WASHINGTON, D.C. – The U.S. Senate tonight unanimously approved a bipartisan financial reform amendment, authored by Senator Susan Collins, that would help prevent future economic crises by directing regulators to impose tough risk-and sized-based capital standards on financial institutions. The amendment, cosponsored by Senators Jeanne Shaheen (D-NH), Sam Brownback (R-KS) and Lisa Murkowski (R-AK), tackles the “too big to fail” problem by requiring financial firms to have adequate amounts of cash and other liquid assets available under new regulatory capital standards.
Senator Collins’s amendment was endorsed by Sheila Bair, chairman of the nation’s Federal Deposit Insurance Corporation (FDIC), who expressed her "strong support” for the amendment. In a letter to Senator Collins, Chairman Bair called the proposal “a critical element to ensure that U.S. financial institutions hold sufficient capital to absorb losses during future periods of financial stress. With new resolution authority, taxpayers will no longer bail out large financial institutions.”
“It makes no sense that the capital and risk standards for our nation’s largest financial institutions are more lenient than those that apply to smaller depository banks, when the failure of larger institutions is much more likely to have a broad economic impact. Yet, that is currently the case. We must give the regulators the tools – and the direction – to address this problem,” said Senator Collins. “Our amendment strengthens the economic foundation of these firms, increases oversight and accountability, and helps prevent the excesses that contributed to the deep recession that has cost millions of Americans their jobs. Increasing capital requirements as firms grow provides a disincentive to their becoming ‘too big to fail’ and ensures an adequate capital cushion in difficult economic times.”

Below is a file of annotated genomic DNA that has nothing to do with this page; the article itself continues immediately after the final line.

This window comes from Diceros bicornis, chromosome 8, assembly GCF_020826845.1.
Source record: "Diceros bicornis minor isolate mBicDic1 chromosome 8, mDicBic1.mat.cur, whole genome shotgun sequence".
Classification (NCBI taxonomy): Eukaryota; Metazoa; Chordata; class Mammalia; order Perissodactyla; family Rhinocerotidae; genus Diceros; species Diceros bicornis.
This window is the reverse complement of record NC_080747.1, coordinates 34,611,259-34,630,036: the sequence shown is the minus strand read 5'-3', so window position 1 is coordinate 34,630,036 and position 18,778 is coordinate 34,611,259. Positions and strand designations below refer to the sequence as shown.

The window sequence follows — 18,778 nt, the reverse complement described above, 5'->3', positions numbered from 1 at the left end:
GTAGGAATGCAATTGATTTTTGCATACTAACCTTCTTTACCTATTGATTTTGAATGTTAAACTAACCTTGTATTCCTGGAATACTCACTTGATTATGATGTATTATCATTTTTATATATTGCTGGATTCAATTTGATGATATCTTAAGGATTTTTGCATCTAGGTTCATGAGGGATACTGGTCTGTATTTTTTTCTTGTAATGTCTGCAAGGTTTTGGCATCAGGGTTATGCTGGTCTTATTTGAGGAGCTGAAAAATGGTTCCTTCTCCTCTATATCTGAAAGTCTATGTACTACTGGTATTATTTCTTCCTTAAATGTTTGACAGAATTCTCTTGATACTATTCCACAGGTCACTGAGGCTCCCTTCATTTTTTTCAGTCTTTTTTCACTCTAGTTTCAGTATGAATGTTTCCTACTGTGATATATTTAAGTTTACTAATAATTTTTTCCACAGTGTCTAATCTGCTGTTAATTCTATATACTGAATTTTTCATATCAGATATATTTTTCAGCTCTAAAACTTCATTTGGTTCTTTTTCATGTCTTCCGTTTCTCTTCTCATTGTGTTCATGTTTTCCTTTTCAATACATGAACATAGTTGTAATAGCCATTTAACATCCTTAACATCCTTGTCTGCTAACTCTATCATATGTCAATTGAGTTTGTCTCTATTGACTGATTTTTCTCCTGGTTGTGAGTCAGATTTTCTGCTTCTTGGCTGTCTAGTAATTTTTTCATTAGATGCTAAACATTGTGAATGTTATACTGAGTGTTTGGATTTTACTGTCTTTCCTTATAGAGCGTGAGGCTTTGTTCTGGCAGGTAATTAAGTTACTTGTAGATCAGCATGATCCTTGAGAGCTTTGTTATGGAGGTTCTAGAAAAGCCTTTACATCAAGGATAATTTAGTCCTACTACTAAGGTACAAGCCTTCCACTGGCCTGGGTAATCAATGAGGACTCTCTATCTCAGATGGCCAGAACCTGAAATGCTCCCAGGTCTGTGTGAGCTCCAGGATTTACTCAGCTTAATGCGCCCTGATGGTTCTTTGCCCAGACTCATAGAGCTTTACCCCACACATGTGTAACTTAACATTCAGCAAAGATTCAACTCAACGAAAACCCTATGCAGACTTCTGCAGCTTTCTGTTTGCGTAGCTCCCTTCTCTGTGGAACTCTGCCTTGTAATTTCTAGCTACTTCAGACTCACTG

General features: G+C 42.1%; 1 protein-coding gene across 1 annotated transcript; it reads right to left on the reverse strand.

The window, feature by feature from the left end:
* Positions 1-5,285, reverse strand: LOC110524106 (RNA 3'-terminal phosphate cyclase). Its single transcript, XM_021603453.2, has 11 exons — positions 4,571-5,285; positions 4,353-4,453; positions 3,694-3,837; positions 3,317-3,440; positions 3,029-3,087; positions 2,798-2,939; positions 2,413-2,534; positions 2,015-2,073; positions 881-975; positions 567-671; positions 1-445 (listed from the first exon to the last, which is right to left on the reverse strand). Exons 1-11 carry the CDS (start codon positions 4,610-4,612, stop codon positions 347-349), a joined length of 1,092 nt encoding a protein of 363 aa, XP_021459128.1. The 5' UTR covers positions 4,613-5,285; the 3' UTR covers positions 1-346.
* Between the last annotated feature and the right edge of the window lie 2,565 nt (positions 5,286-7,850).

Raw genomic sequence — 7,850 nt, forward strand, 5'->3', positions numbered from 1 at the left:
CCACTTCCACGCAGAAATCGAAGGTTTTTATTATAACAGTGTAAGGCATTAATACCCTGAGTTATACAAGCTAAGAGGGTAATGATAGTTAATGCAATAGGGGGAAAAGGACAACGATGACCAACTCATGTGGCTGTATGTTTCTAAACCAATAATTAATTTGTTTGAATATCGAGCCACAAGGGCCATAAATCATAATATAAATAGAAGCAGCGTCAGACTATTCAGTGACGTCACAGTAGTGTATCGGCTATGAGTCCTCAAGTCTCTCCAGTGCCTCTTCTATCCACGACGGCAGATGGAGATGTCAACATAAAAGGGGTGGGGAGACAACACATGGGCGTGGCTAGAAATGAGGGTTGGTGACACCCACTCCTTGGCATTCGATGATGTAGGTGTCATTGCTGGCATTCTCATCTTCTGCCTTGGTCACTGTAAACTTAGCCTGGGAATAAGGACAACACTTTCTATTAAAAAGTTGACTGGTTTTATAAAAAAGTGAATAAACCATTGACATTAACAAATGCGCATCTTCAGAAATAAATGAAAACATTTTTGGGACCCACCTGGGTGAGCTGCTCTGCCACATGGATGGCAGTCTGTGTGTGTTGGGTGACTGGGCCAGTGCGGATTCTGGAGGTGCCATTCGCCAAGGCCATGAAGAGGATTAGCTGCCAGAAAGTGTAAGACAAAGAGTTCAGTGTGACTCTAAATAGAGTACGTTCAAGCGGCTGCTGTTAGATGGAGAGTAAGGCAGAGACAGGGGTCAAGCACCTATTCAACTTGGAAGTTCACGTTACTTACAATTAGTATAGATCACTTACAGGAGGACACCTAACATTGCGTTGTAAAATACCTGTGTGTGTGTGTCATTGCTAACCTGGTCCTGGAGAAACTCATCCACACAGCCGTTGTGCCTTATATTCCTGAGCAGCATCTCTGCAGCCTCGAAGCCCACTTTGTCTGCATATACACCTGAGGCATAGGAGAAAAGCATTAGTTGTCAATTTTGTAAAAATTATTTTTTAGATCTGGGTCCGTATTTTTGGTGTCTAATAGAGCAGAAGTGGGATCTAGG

Senator Collins’ amendment directs federal regulators to impose minimum leverage and risk-based capital requirements on banks, bank holding companies, and non-bank financial firms identified by the new Financial Stability Oversight Council for supervision by the Federal Reserve. Neither current law nor the Senate Banking Committee bill requires regulators to adjust capital standards for risk factors as financial institutions grow in size or engage in risky practices. The amendment directs the regulators to use a ratio of “Tier 1 capital” to risk-adjusted assets. Tier 1 capital, which is comprised of cash, the value of common stock, and some types of preferred stock, reduced by unrealized losses, is closely correlated with bank liquidity and stability and thus is a measure of an institution’s economic health.